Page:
Our responsibility to enhance freedom everywhere Teaching vs. doing: the challenge of strategic leadership
What's the difference between socialism and communism? People get repeatedly confused about this "difference". So here's an extract from the current manuscript of DOF.
Let me, at this stage clarify the meanings of socialism and communism, a matter that comes up ever so often in the public discourse. John Stuart Mill defined these terms, thus:
Socialism: ‘The word Socialism, which originated among the English Communists, and was assumed by them as a name to designate their own doctrine, is now , on the Continent, employed in a larger sense; not necessarily implying Communism, or the entire abolition of private property, but applied to any system which requires that the land and the instruments of production should be the property, not of individuals, but of communities or associations, or of the government.’
Communism: ‘the Communistic doctrine, which forms the extreme limit of Socialism; according to which not only the instruments of the land and capital, are the joint property of the community, but the produce is divided and the labour apportioned, as far as possible, equally.’
Careful reflection shows us, however, that these terms are actually synonymous, merely two shades of black. Both prioritise the collective over the individual interest. Both advocate, even glorify, state theft of property (redistribution) for social ends. Communism has led to severe state-led violence, such as in Stalin’s USSR. Socialism, on the other hand, has largely led governments to kill of people indirectly through corruption, bureaucratic production of goods, and general incompetence (as in the case of India). The end result is the same: people die. There is therefore, in my view, not much point in making a painstaking distinction between these two terms, and I therefore use them interchangeably.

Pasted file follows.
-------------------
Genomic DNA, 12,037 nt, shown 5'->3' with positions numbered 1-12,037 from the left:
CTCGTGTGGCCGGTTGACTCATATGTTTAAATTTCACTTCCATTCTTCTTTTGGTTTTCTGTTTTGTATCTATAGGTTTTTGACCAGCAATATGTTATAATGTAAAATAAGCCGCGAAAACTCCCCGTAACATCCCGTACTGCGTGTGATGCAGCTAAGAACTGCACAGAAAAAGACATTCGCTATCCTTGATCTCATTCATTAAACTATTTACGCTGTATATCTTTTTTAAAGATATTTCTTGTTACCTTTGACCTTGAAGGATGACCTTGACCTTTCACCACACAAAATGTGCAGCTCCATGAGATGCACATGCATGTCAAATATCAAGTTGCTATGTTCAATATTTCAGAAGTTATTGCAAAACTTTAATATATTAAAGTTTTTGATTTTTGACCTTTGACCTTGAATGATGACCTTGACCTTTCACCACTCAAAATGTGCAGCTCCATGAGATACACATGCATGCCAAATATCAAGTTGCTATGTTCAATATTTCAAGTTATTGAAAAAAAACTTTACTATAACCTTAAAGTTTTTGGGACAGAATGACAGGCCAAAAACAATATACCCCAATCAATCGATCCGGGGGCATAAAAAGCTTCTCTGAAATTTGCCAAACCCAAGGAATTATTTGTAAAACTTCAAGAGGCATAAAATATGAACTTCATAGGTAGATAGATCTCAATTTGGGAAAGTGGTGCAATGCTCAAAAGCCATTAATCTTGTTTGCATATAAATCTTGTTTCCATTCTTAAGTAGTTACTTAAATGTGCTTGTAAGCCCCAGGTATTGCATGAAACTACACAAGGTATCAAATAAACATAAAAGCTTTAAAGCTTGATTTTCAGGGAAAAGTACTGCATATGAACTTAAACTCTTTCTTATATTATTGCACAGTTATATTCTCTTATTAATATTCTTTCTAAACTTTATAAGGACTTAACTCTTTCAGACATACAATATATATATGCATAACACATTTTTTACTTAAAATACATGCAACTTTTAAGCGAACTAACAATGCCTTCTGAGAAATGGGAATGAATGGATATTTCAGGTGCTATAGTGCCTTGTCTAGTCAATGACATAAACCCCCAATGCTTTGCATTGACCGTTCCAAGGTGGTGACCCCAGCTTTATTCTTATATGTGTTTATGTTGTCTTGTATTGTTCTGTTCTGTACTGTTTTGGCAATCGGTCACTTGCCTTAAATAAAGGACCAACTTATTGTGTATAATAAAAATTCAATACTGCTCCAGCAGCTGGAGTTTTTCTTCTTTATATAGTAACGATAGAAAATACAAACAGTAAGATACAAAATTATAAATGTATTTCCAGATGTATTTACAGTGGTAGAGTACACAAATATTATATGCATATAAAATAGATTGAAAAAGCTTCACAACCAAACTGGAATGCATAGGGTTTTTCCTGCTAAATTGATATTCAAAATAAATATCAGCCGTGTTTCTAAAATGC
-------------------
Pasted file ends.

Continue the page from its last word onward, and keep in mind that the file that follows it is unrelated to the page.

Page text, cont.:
Collectivist ideas such as these can only be implemented through statism, or through the glorification of the state. This perspective is best attributed to Hegel, although he had many precursors (but not Hobbes, whose argument was individual-centric, not society centric). He asked that individuals be reduced by the state into abstract elements of a social pattern. He celebrated ‘the authority and power and the greatness of the State … against the whims or individual inclinations of this or that citizen or subject’. In doing so he added even one more dangerous element – the dictator – to the mix. Indeed ‘For him, such questions as whether the great man, the earth-shaker, is good or virtuous or just are absolutely meaningless, and indeed petty, for the values implied by these words are themselves created and superseded by those very transformations of which the great man is the Herculean agent.’ Such amoral Hegelian approaches were extremely influential in driving communism and fascism.
Hegelian perspectives are popular and emerge repeatedly in every generation. The lesson for the liberal is this: preaching freedom is worthless and unless a way is found for the liberal to wrest control of the state from the statists. What use is our love of liberty if socialists or fascists are allowed to rule the world? Advocates of liberty must not underestimate the ever-present risks of Hegelian ideas. Collectivism can easily take religious forms. Crusades and jihads are a reminder. Religions build oppressive and unethical hierarchies like the caste system, and elevate certain individuals over entire groups. Collectivism remains a serious threat in many forms and shapes.
Mill, J.S., Principles of Political Economy, Chapters on Communism and Property, respectively.
 Ibid, p.94.
 Berlin, Isaiah, Freedom and its Betrayal: Six Enemies of Human Liberty, London: Pimlico, Random House, 2003, p.93.
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